SEATTLE – Some long or low vehicles that take the car ramps on Washington’s newest ferry bottom out and scrape due to what two lawmakers are calling a design flaw that ferry officials ignored.
The problem is occurring on the Tokitae, which entered service Monday on the busy Mukilteo-Clinton run between terminals about 20 miles north of Seattle and the south end of Whidbey Island.
There was some delay as the crew sorted vehicles between the side ramps and the main car deck, said ferry spokeswoman Marta Coursey.
“Crews have to adjust the loading procedure based on size and width of cars,” she said.
The ferry continued its rough start Tuesday when a small hydraulic leak forced cancellation of its first round trip.
Some other ferries also require extra attention from the crew as they direct vehicles either straight ahead or up ramps to a second level, Coursey said.
The problem on the Tokitae has led interim state ferries director Capt. George Capacci to ask Vigor Shipyards in Seattle to make design changes to ramps on two other 144-car ferries under construction.
The development annoyed state Reps. Norma Smith, R-Clinton, and Larry Seaquist, D-Gig Harbor, who said senior ferry system managers told them in March that their worries about the ramps were unwarranted.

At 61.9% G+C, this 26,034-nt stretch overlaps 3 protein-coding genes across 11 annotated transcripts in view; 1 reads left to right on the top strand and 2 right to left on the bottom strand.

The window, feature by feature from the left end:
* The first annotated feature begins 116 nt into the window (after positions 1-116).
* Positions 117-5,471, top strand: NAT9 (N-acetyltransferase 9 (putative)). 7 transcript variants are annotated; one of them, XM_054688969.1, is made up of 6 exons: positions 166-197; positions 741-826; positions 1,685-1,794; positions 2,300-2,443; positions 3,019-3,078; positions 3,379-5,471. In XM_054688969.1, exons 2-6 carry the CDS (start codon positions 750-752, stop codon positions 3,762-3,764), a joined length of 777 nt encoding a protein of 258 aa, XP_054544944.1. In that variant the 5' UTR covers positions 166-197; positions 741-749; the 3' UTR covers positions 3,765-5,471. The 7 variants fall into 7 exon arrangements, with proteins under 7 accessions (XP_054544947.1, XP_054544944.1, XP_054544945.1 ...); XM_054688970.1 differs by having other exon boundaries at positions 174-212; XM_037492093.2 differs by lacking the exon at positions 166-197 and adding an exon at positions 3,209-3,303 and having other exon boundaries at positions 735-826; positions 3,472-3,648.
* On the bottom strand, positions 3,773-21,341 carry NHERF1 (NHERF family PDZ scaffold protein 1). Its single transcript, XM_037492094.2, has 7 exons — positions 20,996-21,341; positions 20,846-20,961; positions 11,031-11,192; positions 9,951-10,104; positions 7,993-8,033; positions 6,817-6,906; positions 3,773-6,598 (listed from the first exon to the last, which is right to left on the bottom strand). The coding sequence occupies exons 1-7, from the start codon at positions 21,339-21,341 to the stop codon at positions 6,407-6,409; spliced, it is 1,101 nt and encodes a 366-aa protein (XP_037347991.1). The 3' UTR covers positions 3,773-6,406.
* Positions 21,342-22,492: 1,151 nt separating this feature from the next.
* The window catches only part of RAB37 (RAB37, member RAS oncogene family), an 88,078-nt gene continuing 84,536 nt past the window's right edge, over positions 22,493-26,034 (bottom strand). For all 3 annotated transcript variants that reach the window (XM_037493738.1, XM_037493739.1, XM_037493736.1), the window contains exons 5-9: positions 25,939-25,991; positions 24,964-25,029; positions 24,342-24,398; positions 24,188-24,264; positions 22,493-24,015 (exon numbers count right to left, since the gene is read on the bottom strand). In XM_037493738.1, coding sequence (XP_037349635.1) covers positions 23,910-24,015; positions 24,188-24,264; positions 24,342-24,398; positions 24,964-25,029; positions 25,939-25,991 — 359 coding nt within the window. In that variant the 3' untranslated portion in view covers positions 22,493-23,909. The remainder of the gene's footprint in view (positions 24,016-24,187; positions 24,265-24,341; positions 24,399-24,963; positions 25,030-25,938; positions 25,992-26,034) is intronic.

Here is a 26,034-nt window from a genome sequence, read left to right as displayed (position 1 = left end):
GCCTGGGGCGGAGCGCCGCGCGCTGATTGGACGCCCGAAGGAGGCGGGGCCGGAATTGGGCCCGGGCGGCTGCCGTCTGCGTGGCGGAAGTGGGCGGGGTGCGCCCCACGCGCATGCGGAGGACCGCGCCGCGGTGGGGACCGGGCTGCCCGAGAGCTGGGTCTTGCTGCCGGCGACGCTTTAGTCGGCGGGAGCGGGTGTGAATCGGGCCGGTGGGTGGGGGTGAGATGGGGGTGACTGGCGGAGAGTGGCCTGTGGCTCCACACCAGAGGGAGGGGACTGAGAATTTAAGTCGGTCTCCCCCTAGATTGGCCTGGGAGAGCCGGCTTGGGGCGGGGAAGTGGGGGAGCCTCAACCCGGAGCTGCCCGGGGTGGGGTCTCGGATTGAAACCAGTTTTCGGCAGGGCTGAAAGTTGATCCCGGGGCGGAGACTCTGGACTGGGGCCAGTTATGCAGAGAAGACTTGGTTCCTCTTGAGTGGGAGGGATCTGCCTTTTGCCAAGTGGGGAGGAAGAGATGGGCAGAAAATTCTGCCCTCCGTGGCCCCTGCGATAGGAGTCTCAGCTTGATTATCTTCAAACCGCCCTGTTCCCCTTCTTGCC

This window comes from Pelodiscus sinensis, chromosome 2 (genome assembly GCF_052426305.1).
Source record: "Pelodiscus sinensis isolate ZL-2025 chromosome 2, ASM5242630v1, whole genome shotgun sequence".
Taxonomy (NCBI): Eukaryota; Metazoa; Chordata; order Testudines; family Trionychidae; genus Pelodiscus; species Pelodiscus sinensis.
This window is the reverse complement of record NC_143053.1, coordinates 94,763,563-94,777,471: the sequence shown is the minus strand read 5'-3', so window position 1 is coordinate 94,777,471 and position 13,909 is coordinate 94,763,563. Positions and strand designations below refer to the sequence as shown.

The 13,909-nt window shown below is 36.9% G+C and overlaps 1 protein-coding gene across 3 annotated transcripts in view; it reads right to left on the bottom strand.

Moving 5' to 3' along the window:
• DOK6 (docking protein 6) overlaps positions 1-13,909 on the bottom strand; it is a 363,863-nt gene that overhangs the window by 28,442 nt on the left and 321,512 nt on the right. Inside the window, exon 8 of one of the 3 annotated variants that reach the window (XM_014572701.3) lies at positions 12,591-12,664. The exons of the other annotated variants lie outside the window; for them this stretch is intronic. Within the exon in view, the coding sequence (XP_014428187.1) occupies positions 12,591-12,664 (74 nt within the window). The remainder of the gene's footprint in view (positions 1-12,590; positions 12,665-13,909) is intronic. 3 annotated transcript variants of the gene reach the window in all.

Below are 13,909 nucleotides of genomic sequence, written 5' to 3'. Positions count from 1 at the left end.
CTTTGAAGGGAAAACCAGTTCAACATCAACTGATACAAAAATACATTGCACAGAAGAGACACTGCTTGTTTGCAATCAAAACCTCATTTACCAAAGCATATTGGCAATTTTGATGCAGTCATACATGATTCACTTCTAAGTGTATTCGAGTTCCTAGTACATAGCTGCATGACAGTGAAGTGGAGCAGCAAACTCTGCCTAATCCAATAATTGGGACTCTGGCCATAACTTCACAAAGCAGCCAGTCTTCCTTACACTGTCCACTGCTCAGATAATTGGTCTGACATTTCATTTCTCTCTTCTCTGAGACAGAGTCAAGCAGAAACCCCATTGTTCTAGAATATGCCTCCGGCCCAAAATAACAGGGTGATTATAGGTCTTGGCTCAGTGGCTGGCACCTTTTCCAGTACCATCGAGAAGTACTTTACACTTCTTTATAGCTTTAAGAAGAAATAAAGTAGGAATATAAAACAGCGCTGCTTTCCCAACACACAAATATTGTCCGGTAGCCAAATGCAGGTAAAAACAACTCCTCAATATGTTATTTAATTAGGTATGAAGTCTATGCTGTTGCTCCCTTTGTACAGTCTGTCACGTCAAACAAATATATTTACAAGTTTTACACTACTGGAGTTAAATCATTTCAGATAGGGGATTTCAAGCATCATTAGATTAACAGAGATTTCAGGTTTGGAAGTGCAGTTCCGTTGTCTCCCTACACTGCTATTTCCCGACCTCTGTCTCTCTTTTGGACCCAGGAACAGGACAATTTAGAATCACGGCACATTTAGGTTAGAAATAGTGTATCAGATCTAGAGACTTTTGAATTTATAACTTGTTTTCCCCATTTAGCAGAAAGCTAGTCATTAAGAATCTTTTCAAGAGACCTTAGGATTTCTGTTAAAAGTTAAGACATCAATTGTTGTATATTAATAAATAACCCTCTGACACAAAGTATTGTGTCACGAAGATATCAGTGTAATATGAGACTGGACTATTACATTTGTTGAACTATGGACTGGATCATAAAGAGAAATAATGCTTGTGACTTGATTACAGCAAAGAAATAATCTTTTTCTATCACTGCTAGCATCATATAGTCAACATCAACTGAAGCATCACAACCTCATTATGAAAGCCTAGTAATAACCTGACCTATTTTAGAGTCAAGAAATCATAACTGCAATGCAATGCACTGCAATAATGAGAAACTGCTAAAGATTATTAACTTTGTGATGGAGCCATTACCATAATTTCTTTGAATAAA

“We were simply misled. If the proper analysis had been done, this would never have happened,” Smith told The Daily Herald.
Washington State Ferries “must be held accountable,” the two wrote in a letter to Washington Gov. Jay Inslee on Friday. “To ensure improvements in the department, we are strongly advising a major overhaul of upper management in the ferries division in order to restore public trust.”
Smith and Seaquist have asked Inslee to appoint an independent panel of experts to investigate ferry operations.
Any leadership changes would have to wait until a new ferries director is hired, Inslee spokeswoman Jaime Smith said.
Capacci told the newspaper that he put in a change order to create a smoother ramp on the Samish, which is already on the water, and the third as-yet unnamed vessel on which work has not yet started.
“I do not think it’s a fatal flaw,” he said of the Tokitae design. “I think it’s one of those grooming issues you deal with when you bring a new vessel into service.”
The Tokitae cost $144 million as part of a three-vessel deal with Vigor that totaled $388 million.